The aim of the present study was to investigate the prognostic value of different pretreatment platelet (PLT) counts on the treatment outcome in nasopharyngeal carcinoma (NPC) patients receiving concurrent chemoradiotherapy (CCRT) or radiotherapy (RT) alone. A total of 1,501 NPC patients, including 412 receiving CCRT and 1,089 receiving RT, were enrolled in the present study. The PLT count cut-off points for the CCRT and RT groups were 150 and 300×109/l, respectively, and the PLT counts were categorized it into three groups: Low (PLT≤150×109/l), moderate (150×109/l300×109/l). To identify independent predictors of overall survival (OS), the Cox proportional hazards model was used to determine local-regional recurrence-free survival (LRFS) and distant metastasis-free survival (DMFS) rates in the CCRT and RT patients. Furthermore, univariate and multivariate analysis indicated that compared with a moderate PLT count, a low PLT count was an independent unfavorable prognostic factor for OS rate in CCRT patients [hazard ratio (HR), 2.024; 95% confidence interval (CI), 1.165–3.516], and a high PLT count was an independent unfavorable prognostic factor for OS and DMFS rates in CCRT (OS: HR, 1.742; 95% CI, 1.090–2.786; DFMS: HR, 2.110; 95%CI, 1.084–4.108) and RT (OS: HR, 1.740; 95%CI, 1.283–2.362; DMFS: HR, 2.819; 95% CI, 1.766–4.497) patients. Compared with a low PLT count, a high PLT count was significantly and independently associated with a poor DMFS rate in the RT patients (P=0.025; HR, 2.454; 95% CI, 1.121–5.372). Therefore, the present study indicates that low and high PLT counts may be useful indicators of survival and distant metastasis in NPC patients who have undergone radiation treatment. PMID:25663931

  18. The evaluation of sequential platelet counts has prognostic value for acute kidney injury patients requiring dialysis in the intensive care setting

    PubMed Central

    Valente, Carla; Soares, Márcio; Rocha, Eduardo; Cardoso, Lucio; Maccariello, Elizabeth

    2013-01-01

    OBJECTIVE: To evaluate the prognostic value of platelet counts in acute kidney injury patients requiring renal replacement therapy. METHODS: This prospective cohort study was performed in three tertiary-care hospitals. Platelet counts were obtained upon admission to the intensive care unit and during the first week of renal replacement therapy on days 1, 3, 5 and 7. The outcome of interest was the hospital mortality rate. With the aim of minimizing individual variation, we analyzed the relative platelet counts on days 3, 5, 7 and at the point of the largest variation during the first week of renal replacement therapy. Logistic regression analysis was used to test the prognostic value of the platelet counts. RESULTS: The study included 274 patients. The hospital mortality rate was 62%. The survivors had significantly higher platelet counts upon admission to the intensive care unit compared to the non-survivors [175.5×103/mm3 (108.5–259×103/mm3) vs. 148×103/mm3 (80−141×103/mm3)] and during the first week of renal replacement therapy. The relative platelet count reductions were significantly associated with a higher hospital mortality rate compared with the platelet count increases (70% vs. 44% at the nadir, respectively). A relative platelet count reduction >60% was significantly associated with a worse outcome (mortality rate = 82.6%). Relative platelet count variations and the percentage of reduction were independent risk factors of hospital mortality during the first week of renal replacement therapy. CONCLUSION: Platelet counts upon admission to the intensive care unit and at the beginning of renal replacement therapy as well as sequential platelet count evaluation have prognostic value in acute kidney injury patients requiring renal replacement therapy. PMID:23778497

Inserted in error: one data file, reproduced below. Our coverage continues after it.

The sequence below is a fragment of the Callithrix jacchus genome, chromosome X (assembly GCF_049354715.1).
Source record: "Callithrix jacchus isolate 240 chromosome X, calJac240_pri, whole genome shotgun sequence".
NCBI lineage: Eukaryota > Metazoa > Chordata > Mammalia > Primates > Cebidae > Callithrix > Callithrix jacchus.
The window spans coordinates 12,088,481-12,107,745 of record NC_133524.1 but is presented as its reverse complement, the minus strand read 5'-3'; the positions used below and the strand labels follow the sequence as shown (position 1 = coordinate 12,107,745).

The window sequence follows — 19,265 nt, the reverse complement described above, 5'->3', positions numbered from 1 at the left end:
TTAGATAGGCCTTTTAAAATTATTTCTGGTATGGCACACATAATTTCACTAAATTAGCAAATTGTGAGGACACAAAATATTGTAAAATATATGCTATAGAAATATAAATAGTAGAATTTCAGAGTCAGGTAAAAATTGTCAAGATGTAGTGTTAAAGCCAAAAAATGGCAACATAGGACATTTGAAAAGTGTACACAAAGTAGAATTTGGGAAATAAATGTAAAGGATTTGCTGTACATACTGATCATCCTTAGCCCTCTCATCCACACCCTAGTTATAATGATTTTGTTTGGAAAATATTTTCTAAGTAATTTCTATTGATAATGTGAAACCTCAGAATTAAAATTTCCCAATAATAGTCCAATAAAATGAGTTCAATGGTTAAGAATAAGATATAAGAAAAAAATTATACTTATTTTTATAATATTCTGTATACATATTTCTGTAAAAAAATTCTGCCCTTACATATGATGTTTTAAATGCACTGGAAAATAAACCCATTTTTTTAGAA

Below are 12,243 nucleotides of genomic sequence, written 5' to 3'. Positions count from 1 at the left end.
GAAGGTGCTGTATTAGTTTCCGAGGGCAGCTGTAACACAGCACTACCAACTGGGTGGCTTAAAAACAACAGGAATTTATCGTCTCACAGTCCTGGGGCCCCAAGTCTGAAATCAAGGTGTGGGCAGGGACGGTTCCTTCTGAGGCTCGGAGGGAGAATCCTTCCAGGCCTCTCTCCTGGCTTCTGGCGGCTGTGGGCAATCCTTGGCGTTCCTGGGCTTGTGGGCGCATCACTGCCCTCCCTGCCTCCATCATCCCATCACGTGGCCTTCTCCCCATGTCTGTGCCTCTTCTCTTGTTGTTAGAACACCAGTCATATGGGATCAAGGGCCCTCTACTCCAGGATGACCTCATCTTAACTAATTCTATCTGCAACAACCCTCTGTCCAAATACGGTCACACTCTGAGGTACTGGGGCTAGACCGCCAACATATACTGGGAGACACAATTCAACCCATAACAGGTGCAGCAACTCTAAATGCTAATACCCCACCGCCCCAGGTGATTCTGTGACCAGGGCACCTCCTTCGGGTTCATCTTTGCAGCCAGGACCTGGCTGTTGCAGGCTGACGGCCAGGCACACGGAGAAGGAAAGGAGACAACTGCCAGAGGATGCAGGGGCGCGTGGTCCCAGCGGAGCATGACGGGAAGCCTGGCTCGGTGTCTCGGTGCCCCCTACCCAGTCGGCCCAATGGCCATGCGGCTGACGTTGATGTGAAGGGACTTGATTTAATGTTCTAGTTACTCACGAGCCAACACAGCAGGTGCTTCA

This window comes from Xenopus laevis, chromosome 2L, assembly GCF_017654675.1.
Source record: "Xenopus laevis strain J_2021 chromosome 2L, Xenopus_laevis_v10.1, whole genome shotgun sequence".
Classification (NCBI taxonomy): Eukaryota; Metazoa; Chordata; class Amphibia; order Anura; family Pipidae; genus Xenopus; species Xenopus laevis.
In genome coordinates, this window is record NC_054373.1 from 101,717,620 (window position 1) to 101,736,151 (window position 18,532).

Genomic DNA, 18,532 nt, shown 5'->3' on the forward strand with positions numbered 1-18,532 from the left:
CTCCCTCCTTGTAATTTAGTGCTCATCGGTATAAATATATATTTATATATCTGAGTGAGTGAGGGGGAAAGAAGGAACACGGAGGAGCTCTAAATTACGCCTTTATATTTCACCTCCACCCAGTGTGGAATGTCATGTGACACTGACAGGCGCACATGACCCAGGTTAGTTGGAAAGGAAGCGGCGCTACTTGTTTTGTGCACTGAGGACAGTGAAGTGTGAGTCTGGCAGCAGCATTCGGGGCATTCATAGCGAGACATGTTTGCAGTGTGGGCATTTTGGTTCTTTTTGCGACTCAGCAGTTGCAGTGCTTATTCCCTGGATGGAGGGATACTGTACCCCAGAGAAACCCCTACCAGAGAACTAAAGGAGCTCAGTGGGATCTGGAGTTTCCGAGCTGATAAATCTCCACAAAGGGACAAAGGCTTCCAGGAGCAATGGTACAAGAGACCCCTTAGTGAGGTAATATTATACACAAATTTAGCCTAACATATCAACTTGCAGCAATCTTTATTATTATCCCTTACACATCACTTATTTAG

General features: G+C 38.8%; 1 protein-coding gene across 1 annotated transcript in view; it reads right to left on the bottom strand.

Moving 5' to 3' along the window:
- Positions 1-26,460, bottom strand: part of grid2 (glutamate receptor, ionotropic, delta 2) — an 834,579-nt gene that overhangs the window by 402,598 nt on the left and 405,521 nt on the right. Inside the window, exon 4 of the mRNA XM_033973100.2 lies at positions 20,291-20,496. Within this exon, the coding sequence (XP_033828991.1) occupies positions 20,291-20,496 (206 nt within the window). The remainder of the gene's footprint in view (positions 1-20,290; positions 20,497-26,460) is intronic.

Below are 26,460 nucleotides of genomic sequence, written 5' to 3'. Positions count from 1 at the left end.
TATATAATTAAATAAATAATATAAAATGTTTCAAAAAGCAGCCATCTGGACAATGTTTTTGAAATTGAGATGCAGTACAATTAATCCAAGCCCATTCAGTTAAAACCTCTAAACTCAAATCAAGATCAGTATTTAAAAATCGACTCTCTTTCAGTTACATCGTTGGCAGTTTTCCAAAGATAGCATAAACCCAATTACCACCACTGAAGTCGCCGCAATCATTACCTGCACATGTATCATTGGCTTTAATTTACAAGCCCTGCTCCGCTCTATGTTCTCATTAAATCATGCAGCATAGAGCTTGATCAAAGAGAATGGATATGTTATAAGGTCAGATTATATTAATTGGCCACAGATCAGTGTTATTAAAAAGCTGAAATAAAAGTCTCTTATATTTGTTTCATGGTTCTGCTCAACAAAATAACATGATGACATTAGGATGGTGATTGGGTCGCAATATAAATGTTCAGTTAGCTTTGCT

19. Ezetimibe Reduces Plant Sterol Accumulation and Favorably Increases Platelet Count in Sitosterolemia

    PubMed Central

    Othman, Rgia A.; Myrie, Semone B.; Mymin, David; Merkens, Louise S.; Roullet, Jean-Baptiste; Steiner, Robert D.; Jones, Peter J.H.

    2014-01-01

    Objective To assess if ezetimibe (EZE), a sterol-absorption inhibitor, improves platelet (PLT) count and size relative to its effect on plasma plant sterol (PS) in patients with sitosterolemia (STSL). Study design Patients with STSL (5 males, 3 females, 16 to 56 years of age) receiving EZE intervention as part of their routine care participated in this study. EZE was discontinued for 14 weeks (off) and then resumed for another 14 weeks (on). Hematology variables along with plasma and red blood cells (RBC) PS and total cholesterol (TC) levels were measured at the end of each phase. Results EZE increased PLT count (23 ± 9%) and decreased mean PLT volume (MPV; 10 ± 3%, all P < .05). In patients off EZE, PLT counts inversely correlated (r = − 0.96 and r = − 0.91, all P < .01) with plasma and RBC PS to TC ratio (PS/TC), and MPV positively correlated (r = 0.91, P = .03 and r = 0.93, P = .02) with plasma and RBC PS/TC. EZE reduced plasma and RBC sitosterol (−35 ± 4 and −28 ± 3%), total PS (−37 ± 4 and −28 ± 3%, all P < .0001) levels and PS/TC (−27 ± 4 and −28 ± 4%, P < .01). Conclusion EZE reduces plasma and RBC PS levels, and increasing PLT count and decreasing MPV, and thereby may reduce the risk for bleeding in STSL. Plasma PS levels and ABCG5/ABCG8 genes should be analyzed in patients with unexplained hematologic abnormalities. PMID:25444527

  20. Platelet Count Mediates the Contribution of a Genetic Variant in LRRC16A to ARDS Risk

    PubMed Central

    Wei, Yongyue; Wang, Zhaoxi; Su, Li; Chen, Feng; Tejera, Paula; Bajwa, Ednan K.; Wurfel, Mark M.; Lin, Xihong

    2015-01-01